A naturalistic open channel conveyance system was developed for the Glenway Woods ravine in Cincinnati. The 82.5-acre project drainage area had an estimated annual runoff volume of 24.5 million gallons (mg) for the priority drainage areas. Our proposed system conveys tributary surface runoff along the corridor as well as separated stormwater flows from surrounding areas. The concept plan includes sealing the existing inlets to the combined sewer within the main ravine in Glenway Woods to prevent stormwater from directly entering the sewer and utilizing natural techniques to enhance the open channels.

The naturalized open channel is composed of limestone creek rock and bedrock placed over the existing grade to create a new channel surface that is appropriately sized to handle the proposed stormwater flows. Buried grade controls and log vane drop structures are spaced throughout the upper portions of the channel to provide stability and minimize erosion. Step pool zones were designed in the lower portions of the channel to reduce stormwater flow velocity. The alignment of the open channel was intended to minimize disturbance to the existing ravine and surrounding landscape. All disturbed areas outside the channel were vegetated and stabilized with native plantings and trees.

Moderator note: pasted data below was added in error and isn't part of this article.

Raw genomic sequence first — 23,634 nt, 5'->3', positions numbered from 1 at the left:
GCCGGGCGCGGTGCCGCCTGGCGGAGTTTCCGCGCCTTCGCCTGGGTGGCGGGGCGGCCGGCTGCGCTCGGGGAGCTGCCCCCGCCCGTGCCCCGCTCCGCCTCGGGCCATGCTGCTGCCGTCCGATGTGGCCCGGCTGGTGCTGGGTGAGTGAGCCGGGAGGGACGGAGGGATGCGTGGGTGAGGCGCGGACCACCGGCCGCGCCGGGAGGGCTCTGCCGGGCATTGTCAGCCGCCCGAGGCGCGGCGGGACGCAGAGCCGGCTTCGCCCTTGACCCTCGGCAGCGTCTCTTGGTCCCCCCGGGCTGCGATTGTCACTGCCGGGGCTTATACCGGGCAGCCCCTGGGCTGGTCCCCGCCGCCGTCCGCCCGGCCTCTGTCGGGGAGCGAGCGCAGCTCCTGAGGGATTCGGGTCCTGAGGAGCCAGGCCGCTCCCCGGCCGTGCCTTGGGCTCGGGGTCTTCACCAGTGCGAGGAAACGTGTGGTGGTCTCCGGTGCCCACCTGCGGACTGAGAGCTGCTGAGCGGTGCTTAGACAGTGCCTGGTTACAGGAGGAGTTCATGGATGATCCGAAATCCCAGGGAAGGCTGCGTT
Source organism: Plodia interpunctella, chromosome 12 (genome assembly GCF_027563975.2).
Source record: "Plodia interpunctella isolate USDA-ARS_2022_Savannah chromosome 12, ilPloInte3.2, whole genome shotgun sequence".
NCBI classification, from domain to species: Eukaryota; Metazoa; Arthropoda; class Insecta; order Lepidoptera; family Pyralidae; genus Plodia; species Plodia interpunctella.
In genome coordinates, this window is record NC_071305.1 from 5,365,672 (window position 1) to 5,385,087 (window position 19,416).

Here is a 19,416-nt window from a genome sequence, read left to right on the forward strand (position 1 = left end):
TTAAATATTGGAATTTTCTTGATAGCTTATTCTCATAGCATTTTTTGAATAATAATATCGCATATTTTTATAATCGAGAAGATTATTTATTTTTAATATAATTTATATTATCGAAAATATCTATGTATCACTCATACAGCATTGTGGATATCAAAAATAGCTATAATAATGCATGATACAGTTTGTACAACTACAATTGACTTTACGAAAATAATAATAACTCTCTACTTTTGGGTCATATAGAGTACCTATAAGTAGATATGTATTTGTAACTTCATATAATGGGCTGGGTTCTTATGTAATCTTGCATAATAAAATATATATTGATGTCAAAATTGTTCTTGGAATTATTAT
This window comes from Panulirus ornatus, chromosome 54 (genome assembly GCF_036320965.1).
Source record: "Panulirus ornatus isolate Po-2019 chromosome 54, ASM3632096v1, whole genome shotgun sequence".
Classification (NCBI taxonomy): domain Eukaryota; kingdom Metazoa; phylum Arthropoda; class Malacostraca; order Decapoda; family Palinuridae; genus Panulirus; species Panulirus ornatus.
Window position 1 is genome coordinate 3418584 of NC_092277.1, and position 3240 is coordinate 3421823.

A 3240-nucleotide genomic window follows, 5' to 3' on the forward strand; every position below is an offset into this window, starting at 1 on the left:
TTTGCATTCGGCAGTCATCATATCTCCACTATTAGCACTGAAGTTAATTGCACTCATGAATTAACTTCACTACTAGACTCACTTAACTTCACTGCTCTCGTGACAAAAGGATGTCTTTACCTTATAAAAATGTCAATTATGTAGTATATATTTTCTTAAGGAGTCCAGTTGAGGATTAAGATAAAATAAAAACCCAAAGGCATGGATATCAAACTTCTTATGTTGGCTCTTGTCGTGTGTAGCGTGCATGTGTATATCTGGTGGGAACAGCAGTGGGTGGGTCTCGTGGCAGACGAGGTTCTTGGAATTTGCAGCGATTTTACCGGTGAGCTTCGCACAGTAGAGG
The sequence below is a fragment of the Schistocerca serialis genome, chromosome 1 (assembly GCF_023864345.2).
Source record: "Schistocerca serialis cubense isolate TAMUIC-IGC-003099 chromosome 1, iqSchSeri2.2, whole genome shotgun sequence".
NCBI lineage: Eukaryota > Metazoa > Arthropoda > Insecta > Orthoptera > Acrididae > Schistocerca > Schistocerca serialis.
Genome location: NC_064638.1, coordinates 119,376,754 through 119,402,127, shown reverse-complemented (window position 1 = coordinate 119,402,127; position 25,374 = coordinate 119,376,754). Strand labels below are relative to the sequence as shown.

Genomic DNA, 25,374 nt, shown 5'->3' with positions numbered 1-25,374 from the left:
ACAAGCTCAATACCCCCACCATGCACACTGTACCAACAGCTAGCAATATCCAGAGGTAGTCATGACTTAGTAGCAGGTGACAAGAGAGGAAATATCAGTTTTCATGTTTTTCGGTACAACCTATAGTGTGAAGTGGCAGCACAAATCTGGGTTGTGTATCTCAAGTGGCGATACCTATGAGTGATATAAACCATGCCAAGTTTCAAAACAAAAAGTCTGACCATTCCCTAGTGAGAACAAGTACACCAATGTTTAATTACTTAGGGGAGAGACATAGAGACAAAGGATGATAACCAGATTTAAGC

We created a wetland bioinfiltration/detention feature within the main channel where a basin area has naturally developed in the ravine. It included an overflow structure along with an emergency spillway stabilized with large limestone ledge rock. A forebay was constructed near the mouth of the connecting tributary to allow for sediment deposition and periodic removal of sediment.

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